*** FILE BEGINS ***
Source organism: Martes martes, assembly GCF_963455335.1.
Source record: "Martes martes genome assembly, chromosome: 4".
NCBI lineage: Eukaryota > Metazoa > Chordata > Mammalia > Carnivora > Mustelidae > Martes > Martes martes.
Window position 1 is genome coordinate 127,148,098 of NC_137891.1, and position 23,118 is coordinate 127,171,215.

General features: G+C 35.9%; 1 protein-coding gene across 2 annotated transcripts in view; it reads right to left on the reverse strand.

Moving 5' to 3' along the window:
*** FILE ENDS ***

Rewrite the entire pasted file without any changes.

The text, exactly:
Source organism: Martes martes, assembly GCF_963455335.1.
Source record: "Martes martes genome assembly, chromosome: 4".
NCBI lineage: Eukaryota > Metazoa > Chordata > Mammalia > Carnivora > Mustelidae > Martes > Martes martes.
Window position 1 is genome coordinate 127,148,098 of NC_137891.1, and position 23,118 is coordinate 127,171,215.

General features: G+C 35.9%; 1 protein-coding gene across 2 annotated transcripts in view; it reads right to left on the reverse strand.

Moving 5' to 3' along the window: